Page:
Document Type

Article

Department

Paediatrics and Child Health; School of Nursing and Midwifery, Pakistan

Abstract

Background: The vast majority (90%) of the world's adolescents aged 10-19 live in low- and middle-income countries (LMICs); and in those resource-limited settings, girls face distinct challenges across multiple health, social, and economic domains. Gender equality and girls' empowerment are key goals in their own right and are central to all other development goals. Digital literacy is a great enabler for the empowerment of young girls. This systematic review aims to assess the range and nature of digital literacy interventions implemented to empower adolescent girls in LMICs and identify evidence about adolescent girls' access and use of digital technologies in LMICs.
Methods: We conducted a systematic review of studies following Preferred Reporting Items for Systematic Reviews and Meta-analysis (PRISMA) standards for systematic reviews. Two reviewers selected studies, conducted quality assessments, and extracted data by using standard forms. The collected data include the design of the study, type of digital literacy intervention, target audience, intervention received, intervention reach, data analysis, and study outcomes. The review is registered with PROSPERO (CRD42020216756).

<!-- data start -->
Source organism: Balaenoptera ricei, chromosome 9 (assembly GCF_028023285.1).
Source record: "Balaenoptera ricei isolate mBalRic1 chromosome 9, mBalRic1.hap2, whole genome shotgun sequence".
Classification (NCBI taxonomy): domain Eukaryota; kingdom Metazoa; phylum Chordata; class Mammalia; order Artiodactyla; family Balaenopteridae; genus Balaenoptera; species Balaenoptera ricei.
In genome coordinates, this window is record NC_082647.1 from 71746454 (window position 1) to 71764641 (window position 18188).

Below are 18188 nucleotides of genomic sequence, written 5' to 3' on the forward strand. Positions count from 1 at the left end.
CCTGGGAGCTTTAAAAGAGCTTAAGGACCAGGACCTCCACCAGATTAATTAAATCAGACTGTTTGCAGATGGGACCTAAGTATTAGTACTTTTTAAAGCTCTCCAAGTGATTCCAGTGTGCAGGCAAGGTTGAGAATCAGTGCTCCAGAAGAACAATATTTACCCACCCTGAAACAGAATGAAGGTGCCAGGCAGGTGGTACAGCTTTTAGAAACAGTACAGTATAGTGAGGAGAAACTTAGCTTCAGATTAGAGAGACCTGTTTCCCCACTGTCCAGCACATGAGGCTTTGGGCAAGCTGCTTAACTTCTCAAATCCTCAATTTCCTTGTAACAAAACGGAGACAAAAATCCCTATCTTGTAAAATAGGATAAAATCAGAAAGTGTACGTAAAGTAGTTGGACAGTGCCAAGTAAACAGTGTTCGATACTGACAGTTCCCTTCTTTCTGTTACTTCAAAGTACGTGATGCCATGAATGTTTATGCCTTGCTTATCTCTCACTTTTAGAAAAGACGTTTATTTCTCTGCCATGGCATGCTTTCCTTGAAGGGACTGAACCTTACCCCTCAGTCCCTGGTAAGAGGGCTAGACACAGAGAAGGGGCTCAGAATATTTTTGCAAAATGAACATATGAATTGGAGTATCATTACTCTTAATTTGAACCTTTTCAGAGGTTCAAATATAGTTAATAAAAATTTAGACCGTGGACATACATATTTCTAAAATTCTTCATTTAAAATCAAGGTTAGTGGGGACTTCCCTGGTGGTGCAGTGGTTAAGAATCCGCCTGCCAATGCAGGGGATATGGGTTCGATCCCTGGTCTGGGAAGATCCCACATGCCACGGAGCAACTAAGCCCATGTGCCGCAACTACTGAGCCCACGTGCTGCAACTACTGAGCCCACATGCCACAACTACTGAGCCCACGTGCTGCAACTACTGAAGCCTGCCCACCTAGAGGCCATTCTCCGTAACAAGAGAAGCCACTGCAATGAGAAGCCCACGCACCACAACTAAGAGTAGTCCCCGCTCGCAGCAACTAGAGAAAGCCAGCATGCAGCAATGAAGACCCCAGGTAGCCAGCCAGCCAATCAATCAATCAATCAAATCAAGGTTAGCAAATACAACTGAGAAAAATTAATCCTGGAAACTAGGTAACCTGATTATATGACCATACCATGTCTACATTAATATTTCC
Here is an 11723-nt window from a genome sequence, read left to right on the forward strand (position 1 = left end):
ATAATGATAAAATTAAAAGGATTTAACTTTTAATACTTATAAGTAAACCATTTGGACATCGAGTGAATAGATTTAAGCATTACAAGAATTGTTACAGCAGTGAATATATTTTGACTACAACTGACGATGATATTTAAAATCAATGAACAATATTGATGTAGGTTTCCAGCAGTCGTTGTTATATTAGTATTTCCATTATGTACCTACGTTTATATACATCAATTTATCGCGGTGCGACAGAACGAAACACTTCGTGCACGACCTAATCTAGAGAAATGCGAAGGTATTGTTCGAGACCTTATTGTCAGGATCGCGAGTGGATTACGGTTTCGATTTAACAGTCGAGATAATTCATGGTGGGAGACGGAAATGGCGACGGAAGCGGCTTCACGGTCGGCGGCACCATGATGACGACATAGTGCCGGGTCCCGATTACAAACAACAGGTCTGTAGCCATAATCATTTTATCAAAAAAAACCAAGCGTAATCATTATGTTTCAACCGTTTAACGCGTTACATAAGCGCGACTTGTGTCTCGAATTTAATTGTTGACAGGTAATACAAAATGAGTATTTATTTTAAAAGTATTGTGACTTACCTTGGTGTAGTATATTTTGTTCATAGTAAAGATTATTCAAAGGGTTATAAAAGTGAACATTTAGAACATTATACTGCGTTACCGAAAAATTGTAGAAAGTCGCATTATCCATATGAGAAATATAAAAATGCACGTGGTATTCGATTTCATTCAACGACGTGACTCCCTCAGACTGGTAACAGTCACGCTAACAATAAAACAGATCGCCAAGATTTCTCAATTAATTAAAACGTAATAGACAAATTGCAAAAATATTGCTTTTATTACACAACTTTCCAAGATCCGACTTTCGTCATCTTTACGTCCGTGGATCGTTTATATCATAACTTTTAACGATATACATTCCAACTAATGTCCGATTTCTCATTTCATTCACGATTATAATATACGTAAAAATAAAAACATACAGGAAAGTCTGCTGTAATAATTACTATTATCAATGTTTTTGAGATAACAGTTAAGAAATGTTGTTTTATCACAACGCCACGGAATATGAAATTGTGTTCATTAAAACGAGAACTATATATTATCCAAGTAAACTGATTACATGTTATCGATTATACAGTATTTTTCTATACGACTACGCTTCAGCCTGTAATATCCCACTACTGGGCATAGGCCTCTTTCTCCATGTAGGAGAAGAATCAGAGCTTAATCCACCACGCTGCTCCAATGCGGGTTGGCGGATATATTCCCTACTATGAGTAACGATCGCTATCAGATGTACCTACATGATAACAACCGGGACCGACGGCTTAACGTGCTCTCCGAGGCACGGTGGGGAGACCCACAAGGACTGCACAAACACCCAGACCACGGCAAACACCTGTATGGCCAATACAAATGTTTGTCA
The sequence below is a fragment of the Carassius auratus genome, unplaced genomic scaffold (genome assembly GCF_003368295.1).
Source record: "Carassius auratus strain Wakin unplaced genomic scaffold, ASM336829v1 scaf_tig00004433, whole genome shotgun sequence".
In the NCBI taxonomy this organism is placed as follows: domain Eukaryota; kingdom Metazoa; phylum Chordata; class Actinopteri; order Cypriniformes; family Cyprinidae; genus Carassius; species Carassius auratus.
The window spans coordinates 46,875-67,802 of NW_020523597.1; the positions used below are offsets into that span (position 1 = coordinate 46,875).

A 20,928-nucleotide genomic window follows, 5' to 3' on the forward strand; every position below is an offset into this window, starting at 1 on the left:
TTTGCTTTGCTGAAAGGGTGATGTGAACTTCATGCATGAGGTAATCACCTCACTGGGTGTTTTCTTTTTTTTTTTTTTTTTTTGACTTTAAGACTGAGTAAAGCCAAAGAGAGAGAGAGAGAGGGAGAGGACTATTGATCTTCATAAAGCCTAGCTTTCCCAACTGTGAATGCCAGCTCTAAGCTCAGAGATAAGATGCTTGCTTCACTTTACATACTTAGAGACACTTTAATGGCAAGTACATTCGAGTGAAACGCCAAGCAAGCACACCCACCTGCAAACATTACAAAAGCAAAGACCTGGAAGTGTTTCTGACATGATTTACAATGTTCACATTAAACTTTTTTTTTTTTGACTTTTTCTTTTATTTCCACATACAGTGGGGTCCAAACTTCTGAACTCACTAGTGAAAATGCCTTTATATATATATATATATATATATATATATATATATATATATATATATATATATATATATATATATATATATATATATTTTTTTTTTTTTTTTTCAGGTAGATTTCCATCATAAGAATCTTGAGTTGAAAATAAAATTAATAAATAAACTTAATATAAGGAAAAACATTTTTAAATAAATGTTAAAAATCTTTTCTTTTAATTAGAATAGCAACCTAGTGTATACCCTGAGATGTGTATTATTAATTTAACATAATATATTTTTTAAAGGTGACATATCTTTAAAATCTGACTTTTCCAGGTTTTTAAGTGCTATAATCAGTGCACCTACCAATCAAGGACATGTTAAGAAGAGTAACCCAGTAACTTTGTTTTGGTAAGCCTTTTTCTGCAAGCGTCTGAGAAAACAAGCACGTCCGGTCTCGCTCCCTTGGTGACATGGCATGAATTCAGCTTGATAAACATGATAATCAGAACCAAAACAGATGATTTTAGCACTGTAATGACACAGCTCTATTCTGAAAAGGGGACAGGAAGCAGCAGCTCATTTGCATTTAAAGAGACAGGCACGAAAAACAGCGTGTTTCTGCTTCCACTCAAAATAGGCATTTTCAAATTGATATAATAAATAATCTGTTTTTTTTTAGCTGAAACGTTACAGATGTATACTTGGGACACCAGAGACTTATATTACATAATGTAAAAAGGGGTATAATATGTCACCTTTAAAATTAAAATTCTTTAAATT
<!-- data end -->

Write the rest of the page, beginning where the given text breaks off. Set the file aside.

Results: Thirty-five studies met the eligibility for inclusion and of those, 11 were experimental studies (randomized controlled trial = 6; quasi-experimental = 2; before-after with no control = 3), 11 were cross-sectional/descriptive studies, seven studies used a mixed-method approach, and six were qualitative studies on digital literacy interventions to empower young girls in LMICs. The majority of digital literacy interventions were designed and implemented to improve sexual and reproductive health rights and decision-making of adolescent girls in LMICs (n = 33). Only three papers reported the use of digital media for health-related information and decision making, while only one reported on educational and social empowerment.
Discussion: Our findings suggest that digital literacy interventions such as mobile phones, mobile health tools, media exposure, access to the internet, internet-based educational strategies, social media exposure are effective to empower adolescent girls to access health services and information and also enhance the access to educational resources. However, we found inconclusive evidence on the effectiveness of digital literacy to enhance girls' access to financial services and economic empowerment. More rigorous studies with long-term follow-ups to assess the effectiveness of such interventions to empower adolescent girls in LMICs are urgently needed.

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Issue, and pagination are not provided by the author/publisher

Publication

Frontiers in Public Health

Creative Commons License

Creative Commons Attribution 4.0 International License
This work is licensed under a Creative Commons Attribution 4.0 International License.

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